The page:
The second topic Alexander addressed was the occupancy of the total parking inventory in the area of the proposed new garage. Alexander said he would be generally supportive of consolidating parking from several small lots into a single structure, but told commissioners that was not what’s happening. He told commissioners he’d counted spaces and occupancies, including private garages, for the area bounded by the square of with points at 6th & College and 12th & Rogers. He came up with 1,700 spaces. The absolute peak occupancy, Alexander said, was 1,190 cars. From that Alexander concluded that the area was “massively overbuilt” for parking.
During their comments before voting, a couple of plan commissioners said that it would be useful in the future to get a clearer idea about peak occupancy. Commissioner Jillian Kinzie said she thought the some of the technology to be incorporated into the new garage, as a part its planned Silver level ParkSmart designation, could be used to get a clear picture of peak occupancy in the facility.
When his turn came to speak, commissioner Nick Kappas said, “Mr. Alexander brings up fantastic points about the amount of parking that we have in the city. And I think a more comprehensive study needs to be taken into consideration as we make these decisions.” Directing his comment to city officials, Kappas said for future proposals, “I’d like that to be part of your … presentation to us, because I would hate to build, [just] to build.”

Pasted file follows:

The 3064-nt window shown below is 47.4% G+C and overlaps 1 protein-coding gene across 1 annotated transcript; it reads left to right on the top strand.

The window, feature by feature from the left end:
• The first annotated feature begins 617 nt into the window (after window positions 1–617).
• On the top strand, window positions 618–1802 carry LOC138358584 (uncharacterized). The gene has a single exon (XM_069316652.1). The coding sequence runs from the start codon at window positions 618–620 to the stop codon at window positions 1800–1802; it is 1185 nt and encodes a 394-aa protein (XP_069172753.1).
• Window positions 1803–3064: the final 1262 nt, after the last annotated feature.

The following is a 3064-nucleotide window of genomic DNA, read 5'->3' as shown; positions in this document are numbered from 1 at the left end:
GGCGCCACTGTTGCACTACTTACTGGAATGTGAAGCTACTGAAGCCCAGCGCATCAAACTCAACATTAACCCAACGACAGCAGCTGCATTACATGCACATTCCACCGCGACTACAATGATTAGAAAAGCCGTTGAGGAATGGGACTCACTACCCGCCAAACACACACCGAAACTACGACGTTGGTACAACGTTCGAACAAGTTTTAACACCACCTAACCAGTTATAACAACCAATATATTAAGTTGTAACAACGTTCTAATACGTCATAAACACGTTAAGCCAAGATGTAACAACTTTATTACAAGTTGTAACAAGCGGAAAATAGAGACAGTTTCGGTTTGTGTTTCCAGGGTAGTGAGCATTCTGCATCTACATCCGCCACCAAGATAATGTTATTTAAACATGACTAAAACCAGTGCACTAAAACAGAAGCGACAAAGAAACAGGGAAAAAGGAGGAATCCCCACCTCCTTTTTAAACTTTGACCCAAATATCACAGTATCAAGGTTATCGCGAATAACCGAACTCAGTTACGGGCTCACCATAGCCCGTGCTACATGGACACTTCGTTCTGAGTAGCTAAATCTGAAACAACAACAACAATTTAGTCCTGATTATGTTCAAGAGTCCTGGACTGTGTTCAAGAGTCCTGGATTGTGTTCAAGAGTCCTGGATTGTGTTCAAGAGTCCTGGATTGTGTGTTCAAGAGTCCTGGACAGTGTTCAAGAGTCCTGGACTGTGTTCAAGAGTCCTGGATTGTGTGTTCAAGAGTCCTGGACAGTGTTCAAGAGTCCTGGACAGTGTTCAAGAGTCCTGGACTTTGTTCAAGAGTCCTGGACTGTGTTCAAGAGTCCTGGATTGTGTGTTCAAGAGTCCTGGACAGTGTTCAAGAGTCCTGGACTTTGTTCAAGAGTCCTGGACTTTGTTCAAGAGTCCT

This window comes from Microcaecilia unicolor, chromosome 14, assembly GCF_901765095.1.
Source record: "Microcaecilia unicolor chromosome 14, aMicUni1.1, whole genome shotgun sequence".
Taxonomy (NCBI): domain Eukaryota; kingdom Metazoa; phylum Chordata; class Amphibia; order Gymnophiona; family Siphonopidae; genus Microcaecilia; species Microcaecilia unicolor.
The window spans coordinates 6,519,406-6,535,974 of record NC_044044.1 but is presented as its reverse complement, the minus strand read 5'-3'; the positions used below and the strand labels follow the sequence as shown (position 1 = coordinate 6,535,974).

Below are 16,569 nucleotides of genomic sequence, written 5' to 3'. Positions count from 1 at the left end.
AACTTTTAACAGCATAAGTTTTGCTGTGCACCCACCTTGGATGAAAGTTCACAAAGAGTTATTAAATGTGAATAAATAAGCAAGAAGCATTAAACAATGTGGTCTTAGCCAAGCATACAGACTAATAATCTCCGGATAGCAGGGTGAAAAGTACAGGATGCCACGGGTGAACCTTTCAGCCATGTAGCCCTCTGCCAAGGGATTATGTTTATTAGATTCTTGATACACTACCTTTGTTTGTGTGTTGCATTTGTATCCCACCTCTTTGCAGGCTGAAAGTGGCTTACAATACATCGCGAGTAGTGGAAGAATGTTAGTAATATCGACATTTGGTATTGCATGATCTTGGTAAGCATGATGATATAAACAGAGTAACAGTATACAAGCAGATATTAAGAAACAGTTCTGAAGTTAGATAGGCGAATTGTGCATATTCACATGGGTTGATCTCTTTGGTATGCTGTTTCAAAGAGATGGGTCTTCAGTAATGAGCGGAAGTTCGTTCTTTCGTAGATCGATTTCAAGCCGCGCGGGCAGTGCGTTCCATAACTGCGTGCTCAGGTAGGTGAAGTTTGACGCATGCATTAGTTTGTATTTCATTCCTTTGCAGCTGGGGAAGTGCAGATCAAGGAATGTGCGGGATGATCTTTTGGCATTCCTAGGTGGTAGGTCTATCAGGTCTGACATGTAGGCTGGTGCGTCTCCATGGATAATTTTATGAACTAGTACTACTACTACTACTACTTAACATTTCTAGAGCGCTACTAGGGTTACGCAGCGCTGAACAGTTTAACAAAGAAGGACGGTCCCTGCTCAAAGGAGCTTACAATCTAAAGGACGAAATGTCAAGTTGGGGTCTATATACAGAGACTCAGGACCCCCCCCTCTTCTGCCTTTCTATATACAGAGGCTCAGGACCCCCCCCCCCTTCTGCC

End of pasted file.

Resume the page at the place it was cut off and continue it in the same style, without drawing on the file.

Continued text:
Commissioners had uniformly positive comments about the proposed structure, including the architectural design, which echoes the sawtooth roofline of the Showers building. Commissioner Neil Kopper asked architect Joe Raper, with CSO Architects, why the obtuse angles of the proposed sawtooth pattern for the garage did not match the 90-degree sawtooth of the Showers building. The angles were intentionally chosen to be different, Raper said. When it comes to building in historic contexts, Raper said, “We want to be a little different, but we want to honor the image that is there.”
The letter about the project from Raper to the plan commission, dated Aug. 5, reflects the possibility that the planned structure might have originally been planned to be taller—60 feet at its stair towers, instead of 45 feet, and with four floors instead of three. Those specifications are revised by hand in the letter.
One of the waivers needed by the project is for the height limit of 35 feet in the Showers Technology Park Overlay district. During his presentation, city planner Eric Greulich said most of the building conformed with the 35-foot requirement—it is the stair towers that do not conform, Greulich said.
Based on the slides presented by Core Planning Strategies’ Josh Scism, the project will be in front of the city’s Board of Zoning Appeals on Sept 19 for a functional variance. That relates to a variance on driveway separation, according to Greulich. Construction documents are supposed to be complete by Oct. 15 and bid analysis and a general construction manager chosen by Oct. 30.
Deputy mayor Mick Renneisen said at Monday’s meeting that the construction would take 12 months and he anticipated it would be done by the end of 2020.